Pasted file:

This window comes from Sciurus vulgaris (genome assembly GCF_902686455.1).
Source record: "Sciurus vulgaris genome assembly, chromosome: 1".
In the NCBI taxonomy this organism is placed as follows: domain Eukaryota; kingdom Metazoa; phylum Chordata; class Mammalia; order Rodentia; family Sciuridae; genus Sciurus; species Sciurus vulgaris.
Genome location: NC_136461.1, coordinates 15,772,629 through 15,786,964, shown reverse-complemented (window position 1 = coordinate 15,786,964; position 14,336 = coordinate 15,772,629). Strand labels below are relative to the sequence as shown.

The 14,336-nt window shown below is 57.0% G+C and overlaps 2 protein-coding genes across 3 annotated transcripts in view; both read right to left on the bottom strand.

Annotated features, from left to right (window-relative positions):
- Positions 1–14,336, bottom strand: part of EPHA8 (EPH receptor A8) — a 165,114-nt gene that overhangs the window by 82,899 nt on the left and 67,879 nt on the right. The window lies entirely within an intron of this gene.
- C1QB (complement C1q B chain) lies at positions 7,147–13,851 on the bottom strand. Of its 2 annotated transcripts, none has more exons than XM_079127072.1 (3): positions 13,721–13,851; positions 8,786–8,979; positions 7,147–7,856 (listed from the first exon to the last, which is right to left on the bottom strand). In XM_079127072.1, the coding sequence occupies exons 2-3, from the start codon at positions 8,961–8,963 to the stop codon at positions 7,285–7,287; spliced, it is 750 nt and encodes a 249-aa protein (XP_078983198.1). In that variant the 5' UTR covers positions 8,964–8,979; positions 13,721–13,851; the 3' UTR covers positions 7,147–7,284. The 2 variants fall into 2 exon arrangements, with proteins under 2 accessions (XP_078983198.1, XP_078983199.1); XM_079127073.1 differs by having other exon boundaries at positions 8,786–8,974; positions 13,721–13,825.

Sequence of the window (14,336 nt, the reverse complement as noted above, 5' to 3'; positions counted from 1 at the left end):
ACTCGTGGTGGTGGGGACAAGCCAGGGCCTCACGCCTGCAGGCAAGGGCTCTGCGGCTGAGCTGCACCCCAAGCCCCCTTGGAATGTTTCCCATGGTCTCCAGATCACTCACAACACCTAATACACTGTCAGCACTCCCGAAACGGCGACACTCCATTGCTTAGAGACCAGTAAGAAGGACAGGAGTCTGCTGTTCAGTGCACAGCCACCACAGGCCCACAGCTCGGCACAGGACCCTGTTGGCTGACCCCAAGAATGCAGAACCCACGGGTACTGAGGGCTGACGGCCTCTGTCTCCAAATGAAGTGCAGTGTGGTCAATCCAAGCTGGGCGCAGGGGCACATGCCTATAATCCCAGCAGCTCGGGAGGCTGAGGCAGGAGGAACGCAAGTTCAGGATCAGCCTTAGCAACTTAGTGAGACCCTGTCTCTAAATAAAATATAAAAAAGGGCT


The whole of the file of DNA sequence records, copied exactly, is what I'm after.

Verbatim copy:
This window comes from Sciurus vulgaris (genome assembly GCF_902686455.1).
Source record: "Sciurus vulgaris genome assembly, chromosome: 1".
In the NCBI taxonomy this organism is placed as follows: domain Eukaryota; kingdom Metazoa; phylum Chordata; class Mammalia; order Rodentia; family Sciuridae; genus Sciurus; species Sciurus vulgaris.
Genome location: NC_136461.1, coordinates 15,772,629 through 15,786,964, shown reverse-complemented (window position 1 = coordinate 15,786,964; position 14,336 = coordinate 15,772,629). Strand labels below are relative to the sequence as shown.

The 14,336-nt window shown below is 57.0% G+C and overlaps 2 protein-coding genes across 3 annotated transcripts in view; both read right to left on the bottom strand.

Annotated features, from left to right (window-relative positions):
- Positions 1–14,336, bottom strand: part of EPHA8 (EPH receptor A8) — a 165,114-nt gene that overhangs the window by 82,899 nt on the left and 67,879 nt on the right. The window lies entirely within an intron of this gene.
- C1QB (complement C1q B chain) lies at positions 7,147–13,851 on the bottom strand. Of its 2 annotated transcripts, none has more exons than XM_079127072.1 (3): positions 13,721–13,851; positions 8,786–8,979; positions 7,147–7,856 (listed from the first exon to the last, which is right to left on the bottom strand). In XM_079127072.1, the coding sequence occupies exons 2-3, from the start codon at positions 8,961–8,963 to the stop codon at positions 7,285–7,287; spliced, it is 750 nt and encodes a 249-aa protein (XP_078983198.1). In that variant the 5' UTR covers positions 8,964–8,979; positions 13,721–13,851; the 3' UTR covers positions 7,147–7,284. The 2 variants fall into 2 exon arrangements, with proteins under 2 accessions (XP_078983198.1, XP_078983199.1); XM_079127073.1 differs by having other exon boundaries at positions 8,786–8,974; positions 13,721–13,825.

Sequence of the window (14,336 nt, the reverse complement as noted above, 5' to 3'; positions counted from 1 at the left end):
ACTCGTGGTGGTGGGGACAAGCCAGGGCCTCACGCCTGCAGGCAAGGGCTCTGCGGCTGAGCTGCACCCCAAGCCCCCTTGGAATGTTTCCCATGGTCTCCAGATCACTCACAACACCTAATACACTGTCAGCACTCCCGAAACGGCGACACTCCATTGCTTAGAGACCAGTAAGAAGGACAGGAGTCTGCTGTTCAGTGCACAGCCACCACAGGCCCACAGCTCGGCACAGGACCCTGTTGGCTGACCCCAAGAATGCAGAACCCACGGGTACTGAGGGCTGACGGCCTCTGTCTCCAAATGAAGTGCAGTGTGGTCAATCCAAGCTGGGCGCAGGGGCACATGCCTATAATCCCAGCAGCTCGGGAGGCTGAGGCAGGAGGAACGCAAGTTCAGGATCAGCCTTAGCAACTTAGTGAGACCCTGTCTCTAAATAAAATATAAAAAAGGGCT